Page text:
6. Running Water

Was there always running water in aqueducts?
On the internet there are enough stupid answers to good questions.
Here a set of questions with relevant answers, some of which are linked to related subjects as discussed in other places within this website www.romanaqueducts.info

Additional questions or remarks are most welcome via w.d.schram 'at' romanaqueducts.info


  1. Was there always running water in the aqueducts?
  2. Did aqueduct water always run downwards?
  3. Why did the Romans used lead for aqueducts?
  4. When lead pipes were used, why were the Romans not poisoned?
Set of lead pipes found in the river Rhone which was crossed by a under-water (!) siphon, now in the archaeological museum in Arles (France)
Back Questions / UP Home AquaClopedia Next


Because of lack of maintenance there were many leaks in Roman aqueducts so the water was not always running inside the aqueduct. And what do you think about illegal tapping of the aqueducts water: read the descriptions of the Curator Aquarum Sextus Julius Frontinus, the water manager of the aqueducts of Rome.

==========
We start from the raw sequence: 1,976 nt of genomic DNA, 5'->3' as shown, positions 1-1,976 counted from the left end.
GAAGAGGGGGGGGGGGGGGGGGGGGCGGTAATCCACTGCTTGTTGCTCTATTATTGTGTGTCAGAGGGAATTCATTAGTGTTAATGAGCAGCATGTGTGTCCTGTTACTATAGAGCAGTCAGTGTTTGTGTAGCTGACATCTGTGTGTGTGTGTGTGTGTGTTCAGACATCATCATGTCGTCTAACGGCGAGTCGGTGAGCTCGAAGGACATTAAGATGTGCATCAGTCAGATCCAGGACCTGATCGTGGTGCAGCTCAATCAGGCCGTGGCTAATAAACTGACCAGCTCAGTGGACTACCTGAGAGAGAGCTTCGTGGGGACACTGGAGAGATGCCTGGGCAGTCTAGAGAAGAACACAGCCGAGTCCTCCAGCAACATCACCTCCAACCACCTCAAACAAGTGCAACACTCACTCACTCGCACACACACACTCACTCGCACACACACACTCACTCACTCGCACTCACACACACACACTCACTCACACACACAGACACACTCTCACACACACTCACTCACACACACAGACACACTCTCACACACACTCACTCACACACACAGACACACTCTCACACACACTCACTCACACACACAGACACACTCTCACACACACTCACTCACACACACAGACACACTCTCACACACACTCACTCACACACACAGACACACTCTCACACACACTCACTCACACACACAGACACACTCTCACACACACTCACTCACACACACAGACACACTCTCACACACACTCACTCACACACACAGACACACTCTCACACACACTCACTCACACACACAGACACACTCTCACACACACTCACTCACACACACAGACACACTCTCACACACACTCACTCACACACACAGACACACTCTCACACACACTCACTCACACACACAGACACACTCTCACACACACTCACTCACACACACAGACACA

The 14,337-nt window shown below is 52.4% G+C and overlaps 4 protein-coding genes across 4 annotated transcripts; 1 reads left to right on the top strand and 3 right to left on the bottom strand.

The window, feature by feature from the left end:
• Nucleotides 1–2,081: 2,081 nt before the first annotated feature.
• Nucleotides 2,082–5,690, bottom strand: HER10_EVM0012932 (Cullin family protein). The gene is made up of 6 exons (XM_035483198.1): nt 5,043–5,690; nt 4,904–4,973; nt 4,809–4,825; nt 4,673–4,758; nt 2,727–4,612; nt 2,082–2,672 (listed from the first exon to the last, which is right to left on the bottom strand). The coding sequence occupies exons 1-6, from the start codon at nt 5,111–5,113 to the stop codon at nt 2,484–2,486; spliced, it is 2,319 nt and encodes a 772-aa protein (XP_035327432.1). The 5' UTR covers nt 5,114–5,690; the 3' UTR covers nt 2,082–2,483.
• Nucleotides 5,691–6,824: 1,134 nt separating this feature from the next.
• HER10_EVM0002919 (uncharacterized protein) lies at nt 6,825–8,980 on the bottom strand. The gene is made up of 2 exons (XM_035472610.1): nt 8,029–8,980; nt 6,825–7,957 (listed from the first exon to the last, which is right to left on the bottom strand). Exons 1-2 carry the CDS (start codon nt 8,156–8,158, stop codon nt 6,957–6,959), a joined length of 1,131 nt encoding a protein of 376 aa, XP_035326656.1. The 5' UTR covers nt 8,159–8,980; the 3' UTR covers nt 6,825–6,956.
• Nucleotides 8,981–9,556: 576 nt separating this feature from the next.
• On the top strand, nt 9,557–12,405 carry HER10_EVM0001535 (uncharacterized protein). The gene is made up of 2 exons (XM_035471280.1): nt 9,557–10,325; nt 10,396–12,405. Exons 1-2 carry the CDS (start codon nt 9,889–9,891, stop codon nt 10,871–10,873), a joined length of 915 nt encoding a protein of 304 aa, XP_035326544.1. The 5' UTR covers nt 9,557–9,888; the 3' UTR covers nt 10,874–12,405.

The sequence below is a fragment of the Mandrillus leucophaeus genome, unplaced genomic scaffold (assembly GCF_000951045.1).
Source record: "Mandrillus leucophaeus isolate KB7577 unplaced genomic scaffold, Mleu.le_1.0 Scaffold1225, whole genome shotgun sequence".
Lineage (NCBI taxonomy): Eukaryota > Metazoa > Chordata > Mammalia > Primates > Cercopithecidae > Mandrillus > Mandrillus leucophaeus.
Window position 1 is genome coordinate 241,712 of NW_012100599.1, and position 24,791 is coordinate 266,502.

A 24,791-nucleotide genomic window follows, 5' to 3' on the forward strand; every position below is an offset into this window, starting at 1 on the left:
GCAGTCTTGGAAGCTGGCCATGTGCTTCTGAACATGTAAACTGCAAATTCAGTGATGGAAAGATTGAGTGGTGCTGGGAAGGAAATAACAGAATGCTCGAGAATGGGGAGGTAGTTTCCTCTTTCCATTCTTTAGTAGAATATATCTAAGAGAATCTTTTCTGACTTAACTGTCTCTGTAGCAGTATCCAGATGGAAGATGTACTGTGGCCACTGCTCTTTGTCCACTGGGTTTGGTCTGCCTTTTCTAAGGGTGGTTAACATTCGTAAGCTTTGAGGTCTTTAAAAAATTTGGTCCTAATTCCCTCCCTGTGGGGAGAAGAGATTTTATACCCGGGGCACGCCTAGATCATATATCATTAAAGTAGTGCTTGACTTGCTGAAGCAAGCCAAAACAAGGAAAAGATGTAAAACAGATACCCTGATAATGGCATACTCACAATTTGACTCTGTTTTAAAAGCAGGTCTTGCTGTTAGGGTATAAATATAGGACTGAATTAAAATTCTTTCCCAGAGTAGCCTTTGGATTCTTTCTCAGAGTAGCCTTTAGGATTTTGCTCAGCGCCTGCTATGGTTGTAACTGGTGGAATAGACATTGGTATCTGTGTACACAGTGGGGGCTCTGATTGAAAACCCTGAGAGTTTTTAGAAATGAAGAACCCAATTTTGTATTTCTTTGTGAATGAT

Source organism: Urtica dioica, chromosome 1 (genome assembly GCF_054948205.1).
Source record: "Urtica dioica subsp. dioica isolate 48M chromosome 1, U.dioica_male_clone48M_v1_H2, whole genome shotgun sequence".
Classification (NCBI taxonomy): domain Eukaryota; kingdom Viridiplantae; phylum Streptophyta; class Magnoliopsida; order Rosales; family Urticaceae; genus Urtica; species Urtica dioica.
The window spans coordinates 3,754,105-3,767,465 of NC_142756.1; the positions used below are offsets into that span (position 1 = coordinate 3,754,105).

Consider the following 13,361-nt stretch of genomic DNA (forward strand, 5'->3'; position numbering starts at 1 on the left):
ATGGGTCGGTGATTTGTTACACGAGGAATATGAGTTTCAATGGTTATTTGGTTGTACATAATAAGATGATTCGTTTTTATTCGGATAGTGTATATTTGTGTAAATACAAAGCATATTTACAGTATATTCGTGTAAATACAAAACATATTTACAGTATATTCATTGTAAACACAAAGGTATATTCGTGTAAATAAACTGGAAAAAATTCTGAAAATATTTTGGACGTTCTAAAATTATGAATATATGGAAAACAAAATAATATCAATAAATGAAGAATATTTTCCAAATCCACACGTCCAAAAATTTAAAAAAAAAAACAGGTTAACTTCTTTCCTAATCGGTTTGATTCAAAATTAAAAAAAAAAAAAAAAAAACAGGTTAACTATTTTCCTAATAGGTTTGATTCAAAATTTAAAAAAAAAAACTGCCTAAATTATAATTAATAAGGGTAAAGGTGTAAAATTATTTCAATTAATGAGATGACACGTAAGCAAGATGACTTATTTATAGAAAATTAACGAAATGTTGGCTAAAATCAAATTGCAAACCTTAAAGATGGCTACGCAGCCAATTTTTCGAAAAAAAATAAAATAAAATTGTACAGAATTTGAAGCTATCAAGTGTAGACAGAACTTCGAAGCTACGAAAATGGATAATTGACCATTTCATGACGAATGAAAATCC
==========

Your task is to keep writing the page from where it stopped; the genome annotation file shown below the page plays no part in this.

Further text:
In general the water was running, even all day and night, unlike our modern systems with pumps, water towers, taps and stopcocks. There were, however, stopcocks in many places inside the Roman empire. These were solely applied in urban settings.
The surplus water of the public fountains was used to flush the public toilets and the drains, or sold to local industries.

Within the cities the aqueduct water was distributed via a so-called castellum divisorium (distribution basin) in lead pipes.
The Romans did know that lead was toxic; that is why the ancient architect Vitruvius was in favor of terracotta pipes. Nevertheless the Romans did not die in great numbers because of lead poisoning: the whole system was based on constant running water so the contact with lead was minimal. On top of that the water was, in most cases, calcareous which resulted in a layer of so-called sinter in channels and pipes, protecting the users.

In principle the water always ran downwards because the aqueducts were gravity driven. Exceptions to this are where water was put under pressure i.e. in a piped aqueduct or in siphons.